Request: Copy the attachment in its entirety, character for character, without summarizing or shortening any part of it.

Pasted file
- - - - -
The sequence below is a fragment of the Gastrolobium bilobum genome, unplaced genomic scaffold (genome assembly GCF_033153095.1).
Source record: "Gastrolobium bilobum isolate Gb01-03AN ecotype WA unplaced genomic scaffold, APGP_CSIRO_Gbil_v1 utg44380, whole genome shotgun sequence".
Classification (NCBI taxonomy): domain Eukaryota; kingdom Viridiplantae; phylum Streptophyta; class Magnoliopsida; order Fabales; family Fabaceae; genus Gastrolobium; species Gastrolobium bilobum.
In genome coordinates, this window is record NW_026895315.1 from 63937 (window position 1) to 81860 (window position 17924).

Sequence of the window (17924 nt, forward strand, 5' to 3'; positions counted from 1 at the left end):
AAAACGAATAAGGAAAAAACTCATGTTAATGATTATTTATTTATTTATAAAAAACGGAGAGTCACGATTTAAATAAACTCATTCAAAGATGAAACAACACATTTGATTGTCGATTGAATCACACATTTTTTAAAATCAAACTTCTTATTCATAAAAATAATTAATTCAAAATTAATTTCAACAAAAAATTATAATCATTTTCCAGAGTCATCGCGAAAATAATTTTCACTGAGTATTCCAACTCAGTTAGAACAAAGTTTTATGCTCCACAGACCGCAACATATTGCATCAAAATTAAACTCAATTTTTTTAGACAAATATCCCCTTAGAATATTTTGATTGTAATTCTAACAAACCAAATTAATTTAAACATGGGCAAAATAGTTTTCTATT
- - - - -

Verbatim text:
The sequence below is a fragment of the Gastrolobium bilobum genome, unplaced genomic scaffold (genome assembly GCF_033153095.1).
Source record: "Gastrolobium bilobum isolate Gb01-03AN ecotype WA unplaced genomic scaffold, APGP_CSIRO_Gbil_v1 utg44380, whole genome shotgun sequence".
Classification (NCBI taxonomy): domain Eukaryota; kingdom Viridiplantae; phylum Streptophyta; class Magnoliopsida; order Fabales; family Fabaceae; genus Gastrolobium; species Gastrolobium bilobum.
In genome coordinates, this window is record NW_026895315.1 from 63937 (window position 1) to 81860 (window position 17924).

Sequence of the window (17924 nt, forward strand, 5' to 3'; positions counted from 1 at the left end):
AAAACGAATAAGGAAAAAACTCATGTTAATGATTATTTATTTATTTATAAAAAACGGAGAGTCACGATTTAAATAAACTCATTCAAAGATGAAACAACACATTTGATTGTCGATTGAATCACACATTTTTTAAAATCAAACTTCTTATTCATAAAAATAATTAATTCAAAATTAATTTCAACAAAAAATTATAATCATTTTCCAGAGTCATCGCGAAAATAATTTTCACTGAGTATTCCAACTCAGTTAGAACAAAGTTTTATGCTCCACAGACCGCAACATATTGCATCAAAATTAAACTCAATTTTTTTAGACAAATATCCCCTTAGAATATTTTGATTGTAATTCTAACAAACCAAATTAATTTAAACATGGGCAAAATAGTTTTCTATT